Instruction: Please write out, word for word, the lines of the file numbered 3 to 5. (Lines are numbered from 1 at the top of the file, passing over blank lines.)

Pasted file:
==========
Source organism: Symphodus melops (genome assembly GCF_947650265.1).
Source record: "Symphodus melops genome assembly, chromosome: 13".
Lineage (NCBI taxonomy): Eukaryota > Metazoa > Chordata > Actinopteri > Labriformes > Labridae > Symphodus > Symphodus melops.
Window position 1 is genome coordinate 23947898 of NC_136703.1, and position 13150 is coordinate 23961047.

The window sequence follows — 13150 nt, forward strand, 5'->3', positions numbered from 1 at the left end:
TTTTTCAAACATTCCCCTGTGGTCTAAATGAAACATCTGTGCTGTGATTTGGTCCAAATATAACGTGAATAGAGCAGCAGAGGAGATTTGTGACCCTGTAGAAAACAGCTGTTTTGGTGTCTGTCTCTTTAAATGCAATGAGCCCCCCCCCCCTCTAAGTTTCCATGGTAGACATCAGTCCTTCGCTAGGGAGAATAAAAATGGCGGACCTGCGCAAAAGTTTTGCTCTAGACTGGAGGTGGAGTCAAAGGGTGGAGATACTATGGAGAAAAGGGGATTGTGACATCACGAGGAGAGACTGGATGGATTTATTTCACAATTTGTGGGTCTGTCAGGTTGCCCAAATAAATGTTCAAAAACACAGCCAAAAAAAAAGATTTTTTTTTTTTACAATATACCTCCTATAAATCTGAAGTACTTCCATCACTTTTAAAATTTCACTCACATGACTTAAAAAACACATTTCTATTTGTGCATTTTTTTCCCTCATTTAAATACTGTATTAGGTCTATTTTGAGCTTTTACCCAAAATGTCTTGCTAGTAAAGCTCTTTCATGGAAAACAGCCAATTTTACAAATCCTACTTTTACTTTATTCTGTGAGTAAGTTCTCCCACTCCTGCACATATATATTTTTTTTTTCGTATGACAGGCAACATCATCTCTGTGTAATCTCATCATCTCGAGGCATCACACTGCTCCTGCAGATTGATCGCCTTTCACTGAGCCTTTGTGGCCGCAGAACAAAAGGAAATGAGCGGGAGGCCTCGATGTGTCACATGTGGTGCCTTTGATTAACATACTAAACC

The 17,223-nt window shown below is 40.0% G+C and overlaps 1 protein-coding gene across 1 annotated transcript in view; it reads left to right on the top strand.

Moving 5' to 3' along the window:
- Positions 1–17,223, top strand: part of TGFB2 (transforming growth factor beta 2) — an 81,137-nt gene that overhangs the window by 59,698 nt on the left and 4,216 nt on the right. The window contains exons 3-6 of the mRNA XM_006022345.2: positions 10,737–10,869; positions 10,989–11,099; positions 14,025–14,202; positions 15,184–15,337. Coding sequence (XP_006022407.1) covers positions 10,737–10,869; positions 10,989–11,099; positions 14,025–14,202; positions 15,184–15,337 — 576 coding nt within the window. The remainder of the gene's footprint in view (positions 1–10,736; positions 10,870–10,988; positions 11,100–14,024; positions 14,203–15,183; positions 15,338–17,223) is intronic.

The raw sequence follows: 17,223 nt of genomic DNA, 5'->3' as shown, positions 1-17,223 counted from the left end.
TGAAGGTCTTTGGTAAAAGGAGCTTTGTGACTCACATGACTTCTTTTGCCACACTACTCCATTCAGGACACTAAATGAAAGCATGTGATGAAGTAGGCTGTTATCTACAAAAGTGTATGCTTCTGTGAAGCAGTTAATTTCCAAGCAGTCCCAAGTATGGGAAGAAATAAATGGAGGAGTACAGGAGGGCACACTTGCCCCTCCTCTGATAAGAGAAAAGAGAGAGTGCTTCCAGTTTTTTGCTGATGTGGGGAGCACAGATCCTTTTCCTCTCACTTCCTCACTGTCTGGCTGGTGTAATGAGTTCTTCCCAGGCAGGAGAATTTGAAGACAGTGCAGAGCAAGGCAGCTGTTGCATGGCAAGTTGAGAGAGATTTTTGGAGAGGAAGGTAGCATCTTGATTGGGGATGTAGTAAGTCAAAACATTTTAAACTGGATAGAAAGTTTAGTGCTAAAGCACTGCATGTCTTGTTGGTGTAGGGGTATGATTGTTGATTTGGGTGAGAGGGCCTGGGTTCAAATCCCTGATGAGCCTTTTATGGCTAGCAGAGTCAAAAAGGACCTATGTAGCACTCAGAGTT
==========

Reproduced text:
Lineage (NCBI taxonomy): Eukaryota > Metazoa > Chordata > Actinopteri > Labriformes > Labridae > Symphodus > Symphodus melops.
Window position 1 is genome coordinate 23947898 of NC_136703.1, and position 13150 is coordinate 23961047.

The window sequence follows — 13150 nt, forward strand, 5'->3', positions numbered from 1 at the left end: